The Internet has become/is becoming the primary information channel for most people: our phones, our desktops, our laptops, our tablets, our smartphones, now even our televisions, are all connecting in a marvelous confluence of technology. Not all the pieces are in place yet, but within a few years, our total immersion into the Web will be complete. And that will change who we are in ways impossible to predict. What we are seeing today are only intimations of things to come.
One of the ways that the Internet is homogenizing us is the overnight spread of memes. The most obvious of these show up as photoshopped posters. Whether it’s Gene Wilder as Willy Wonka saying “Tell me more,” or McKayla Maroney being unimpressed, or Clint Eastwood talking to an empty chair, an effective meme can go global in a matter of minutes. While a lot of this is frivolous, there’s also a deeper process at work, which will likely change who we are as nations and ultimately as a species.
The immediately obvious process is the effect that the Internet is having on the presidential election. More than ever before, this is the Internet election. If you missed any speeches at either of the conventions, they’re all available on various websites, especially YouTube. And even more than that, the various social networks are engaging in high-spirited discussions of each and every point of the political argument.
Most of the hard evidence is easily available. Anyone who wants to go looking for facts and data and research into debt and spending and budgeting can find it. If you want to make a donation, see a position paper or fact-check an assertion, you can do that as quickly as you can type your question. A representative government only works when the electorate is sufficiently informed. We are moving toward a global culture where that is not only possible, but inevitable.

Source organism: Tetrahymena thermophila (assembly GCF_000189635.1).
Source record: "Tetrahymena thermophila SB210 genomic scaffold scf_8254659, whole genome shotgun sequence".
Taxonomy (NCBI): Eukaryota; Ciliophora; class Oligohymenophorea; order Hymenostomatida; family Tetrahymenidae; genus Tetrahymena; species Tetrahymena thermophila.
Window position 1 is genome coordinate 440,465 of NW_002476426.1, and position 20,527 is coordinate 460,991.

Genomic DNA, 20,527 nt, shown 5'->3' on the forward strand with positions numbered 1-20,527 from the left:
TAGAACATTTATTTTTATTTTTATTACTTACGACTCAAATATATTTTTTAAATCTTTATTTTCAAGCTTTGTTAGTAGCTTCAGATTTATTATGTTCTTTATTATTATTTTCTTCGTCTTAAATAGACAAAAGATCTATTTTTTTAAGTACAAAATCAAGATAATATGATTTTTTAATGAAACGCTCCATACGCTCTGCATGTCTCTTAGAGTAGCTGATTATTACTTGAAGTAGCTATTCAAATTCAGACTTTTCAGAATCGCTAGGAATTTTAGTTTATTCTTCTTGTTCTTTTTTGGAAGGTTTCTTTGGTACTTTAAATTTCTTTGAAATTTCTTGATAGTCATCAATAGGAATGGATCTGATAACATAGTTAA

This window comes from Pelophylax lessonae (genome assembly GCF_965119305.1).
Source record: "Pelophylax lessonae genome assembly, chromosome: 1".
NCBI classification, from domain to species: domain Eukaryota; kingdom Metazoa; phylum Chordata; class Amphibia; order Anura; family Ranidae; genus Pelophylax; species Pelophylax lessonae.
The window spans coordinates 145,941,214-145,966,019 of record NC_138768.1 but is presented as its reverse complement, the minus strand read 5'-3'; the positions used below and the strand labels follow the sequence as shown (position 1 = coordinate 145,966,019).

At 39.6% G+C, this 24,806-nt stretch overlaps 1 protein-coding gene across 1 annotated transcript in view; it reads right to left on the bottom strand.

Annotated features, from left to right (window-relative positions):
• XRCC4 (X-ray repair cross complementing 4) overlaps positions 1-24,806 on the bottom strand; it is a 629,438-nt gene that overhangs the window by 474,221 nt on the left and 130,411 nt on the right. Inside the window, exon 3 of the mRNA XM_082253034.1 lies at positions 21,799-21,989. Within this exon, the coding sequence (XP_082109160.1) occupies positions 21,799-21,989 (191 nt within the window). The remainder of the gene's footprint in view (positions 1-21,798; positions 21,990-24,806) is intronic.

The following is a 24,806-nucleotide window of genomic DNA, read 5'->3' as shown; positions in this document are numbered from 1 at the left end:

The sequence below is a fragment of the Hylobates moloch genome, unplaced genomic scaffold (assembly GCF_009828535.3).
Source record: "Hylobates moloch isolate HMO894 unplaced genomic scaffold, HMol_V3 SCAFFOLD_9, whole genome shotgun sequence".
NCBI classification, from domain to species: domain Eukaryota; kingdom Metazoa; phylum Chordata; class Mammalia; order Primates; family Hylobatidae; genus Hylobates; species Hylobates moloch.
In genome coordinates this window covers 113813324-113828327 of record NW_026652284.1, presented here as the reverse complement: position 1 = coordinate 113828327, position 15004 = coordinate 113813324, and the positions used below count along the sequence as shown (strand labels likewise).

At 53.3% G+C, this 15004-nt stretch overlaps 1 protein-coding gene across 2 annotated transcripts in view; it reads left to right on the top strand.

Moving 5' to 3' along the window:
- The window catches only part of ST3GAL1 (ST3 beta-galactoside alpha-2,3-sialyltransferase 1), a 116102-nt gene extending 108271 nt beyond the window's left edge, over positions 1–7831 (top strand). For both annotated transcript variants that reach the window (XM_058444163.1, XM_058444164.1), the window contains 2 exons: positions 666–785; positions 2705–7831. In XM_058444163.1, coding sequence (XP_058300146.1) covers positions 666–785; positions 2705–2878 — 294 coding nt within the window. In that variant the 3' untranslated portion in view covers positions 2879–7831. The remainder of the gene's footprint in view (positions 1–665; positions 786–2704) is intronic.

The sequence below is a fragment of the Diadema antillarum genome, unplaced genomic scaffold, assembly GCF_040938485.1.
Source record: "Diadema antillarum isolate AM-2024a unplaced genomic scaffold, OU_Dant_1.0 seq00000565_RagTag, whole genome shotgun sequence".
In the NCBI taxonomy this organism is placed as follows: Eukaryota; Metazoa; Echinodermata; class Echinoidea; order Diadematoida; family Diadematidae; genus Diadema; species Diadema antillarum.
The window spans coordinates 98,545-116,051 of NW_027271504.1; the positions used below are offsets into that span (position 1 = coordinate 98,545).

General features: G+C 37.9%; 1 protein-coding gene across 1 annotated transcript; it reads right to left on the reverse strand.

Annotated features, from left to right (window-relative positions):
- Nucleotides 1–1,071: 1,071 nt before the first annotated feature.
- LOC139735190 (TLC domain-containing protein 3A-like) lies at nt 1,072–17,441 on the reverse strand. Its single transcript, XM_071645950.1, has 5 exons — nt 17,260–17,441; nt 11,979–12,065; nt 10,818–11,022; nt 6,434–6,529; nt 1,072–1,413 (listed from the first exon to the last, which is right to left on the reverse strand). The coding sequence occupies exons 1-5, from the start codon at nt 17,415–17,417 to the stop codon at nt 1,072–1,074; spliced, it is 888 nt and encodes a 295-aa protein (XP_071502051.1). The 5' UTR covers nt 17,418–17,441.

And yes, at the same time, the signal-to-noise ratio is… uh, let’s say “unfortunate.” There are too many shills and propagandists, liars and fear-mongers, spreading misinformation. But that’s the true value of the social networks—the above-mentioned high-spirited discussions are places where the misinformation gets held up to the light, where the lies get exposed, where the propaganda gets examined and revealed as phony. Those who post knee-jerk talking points are almost immediately rebutted with facts, charts, posters and hard evidence. The lurkers, the folks sitting in the cyber-bleachers, get to enjoy a spirited debate on the issues. The information culture is an informing culture.
The mainstream media used to be the gatekeepers for what issues got publicity. That’s no longer the case. An Internet meme can overwhelm television and talk radio in a matter of hours. The mainstream media didn’t pay too much attention to Todd Akin’s assertion of “legitimate rape.” The Internet turned it into a firestorm of outrage. It’s becoming more and more difficult for any (you know the one I mean) “news outlet” to lie to us because the Internet is now functioning as a collective and verifiable cultural memory.
We should have seen it coming. Twenty-two years ago, the Soviet Union collapsed. Boris Yeltsin resisted the coup. The fax machine in the Russian White House was a key factor. The coup plotters forgot to shut down the phone lines and that gave Yeltsin and his people a communications link to the outside world, so they knew they weren’t alone. They held out, the Russian people hit the streets, the attempted coup collapsed—and with it, the Soviet Union, without a shot fired.
Jerry Pournelle, notable science fiction author and long-time columnist for “Byte” magazine, made the point that no tyranny can survive where people have access to the free exchange of information.
The effects of instantaneous global communication can be seen everywhere today. The “Arab Spring” that’s sweeping across the Mid East, toppling dictators like dominoes, is an effect of the increasing liquidity of information. What we’re seeing now is just a foretaste.
Every government on this planet is going to be challenged and changed by the Internet. We’re going to see which governments are brittle and which are flexible. We’re going to see enormous changes in the world in the next 20 years.
And this is why the Internet must remain free. Any government can build amazing technologies of tyranny, but no government can control an informed and outraged population. The Internet is humanity’s best hope for the continuing evolution of political and social consciousness.
The Internet is the new massage.
David Gerrold is the author of over 50 books, several hundred articles and columns, and over a dozen television episodes, including the famous “Star Trek” episode, “The Trouble with Tribbles.” He is also an authority on computer software and programming, and takes a broad view of the evolution of advanced technologies. Readers may remember Gerrold from the Computer Language Magazine forum on CompuServe, where he was a frequent and prolific contributor in the 1990s.